We often hear about the negative aspects of puppy mills in the media, through animal welfare and advocacy groups, and from fellow dog lovers. What actually defines a puppy mill? Why are puppy mills a problem? What can we do about them? There are several differences between these mills and responsible breeders to take into consideration before choosing where to adopt a dog.
What Is a Puppy Mill?
The term "puppy mill" is used to describe a large-scale commercial dog breeding enterprise. Sometimes called puppy farms, these operations tend to house their dogs and puppies in squalid conditions. Puppy mills overlook healthy breeding traits and safe practices to instead focus on profits. Puppy mills do not actually refer to their businesses as such; they usually call themselves dog breeders or kennels.
Puppy mill proprietors mass-produce puppies by over-breeding dogs, often regardless of health or genetic defects. The breeding dogs spend their lives being bred repeatedly until no longer deemed useful. The animals are kept in cramped, unsanitary conditions (usually very small wire cages) with little or no chance to play, exercise, or become socialized with humans and other dogs. By six to eight weeks of age, most puppies will be sold to pet stores or marketed directly online. Sadly, a large percentage of puppy mill dogs will develop health and/or behavioral issues. Many are eventually abandoned or euthanized because of these problems.
Puppy Mills Versus Responsible Dog Breeders
On the surface, it may be difficult to discern between a puppy mill and a responsible breeder. Go beyond the surface, though, and the difference is quite obvious.
Puppy mills are commercial dog breeders that prioritize profits over the health and well-being of their animals, often keeping them in unsanitary conditions and overlooking poor medical history of parent dogs. It's heartbreaking. Good breeders work together with veterinarians to consider inherited veterinary issues, temperament, and ideal traits before breeding a specific dog.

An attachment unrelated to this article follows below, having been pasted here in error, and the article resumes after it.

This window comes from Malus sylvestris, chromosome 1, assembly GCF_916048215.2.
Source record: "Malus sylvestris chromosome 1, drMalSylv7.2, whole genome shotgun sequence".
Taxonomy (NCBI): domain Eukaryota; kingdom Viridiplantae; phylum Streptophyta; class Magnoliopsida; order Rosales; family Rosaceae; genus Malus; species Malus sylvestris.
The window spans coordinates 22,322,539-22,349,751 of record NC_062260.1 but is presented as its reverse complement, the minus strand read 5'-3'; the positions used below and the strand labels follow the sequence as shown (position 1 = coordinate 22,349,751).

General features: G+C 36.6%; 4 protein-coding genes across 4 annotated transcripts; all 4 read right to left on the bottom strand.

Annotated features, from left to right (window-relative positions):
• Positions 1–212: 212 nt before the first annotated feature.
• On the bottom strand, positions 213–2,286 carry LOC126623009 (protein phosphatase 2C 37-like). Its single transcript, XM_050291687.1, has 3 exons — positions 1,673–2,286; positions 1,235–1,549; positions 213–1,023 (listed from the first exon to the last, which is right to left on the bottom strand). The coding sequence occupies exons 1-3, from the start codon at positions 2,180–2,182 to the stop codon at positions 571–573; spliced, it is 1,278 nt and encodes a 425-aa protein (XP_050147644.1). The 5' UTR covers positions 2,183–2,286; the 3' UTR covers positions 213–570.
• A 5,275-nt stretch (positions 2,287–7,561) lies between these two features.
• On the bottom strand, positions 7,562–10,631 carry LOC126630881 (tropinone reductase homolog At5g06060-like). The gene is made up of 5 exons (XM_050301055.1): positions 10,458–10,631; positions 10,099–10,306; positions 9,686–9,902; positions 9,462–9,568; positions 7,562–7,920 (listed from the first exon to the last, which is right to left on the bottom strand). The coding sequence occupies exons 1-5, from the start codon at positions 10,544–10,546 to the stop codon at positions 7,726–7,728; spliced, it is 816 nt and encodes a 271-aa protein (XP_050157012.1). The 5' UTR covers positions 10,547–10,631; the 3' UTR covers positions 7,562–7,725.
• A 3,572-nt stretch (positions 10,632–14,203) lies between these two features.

Responsible breeders put the well-being of their dogs first and strive to improve their breed. They work closely with veterinarians and other pet professionals to ensure the health and safety of their dogs. Responsible dog breeders have their dogs screened for specific health problems (e.g., orthopedic, heart, eyes) and are up-front and honest about the puppies' medical histories and genetic lines. Dogs with health issues or behavior problems are not bred, especially if their issues are potentially hereditary. Instead, they are spayed or neutered and placed in good homes.
Responsible breeders are affiliated with their local and national breed clubs and should be able to provide plenty of excellent references. They tend to operate on a smaller scale than puppy mills. In many cases, they make little to no profit. Puppies coming from these breeders are usually raised in home-like environments and are socialized from birth. The dogs used for breeding often spend their lives as family pets.
Finally, any responsible dog breeder is willing and eager to take back a puppy or dog from its new owner if a hereditary issue appears or if, for some reason, that owner can no longer keep the dog. In the case of puppies that come from puppy mills, it may be impossible to trace back the origin of that puppy.
How Puppy Mills Stay in Business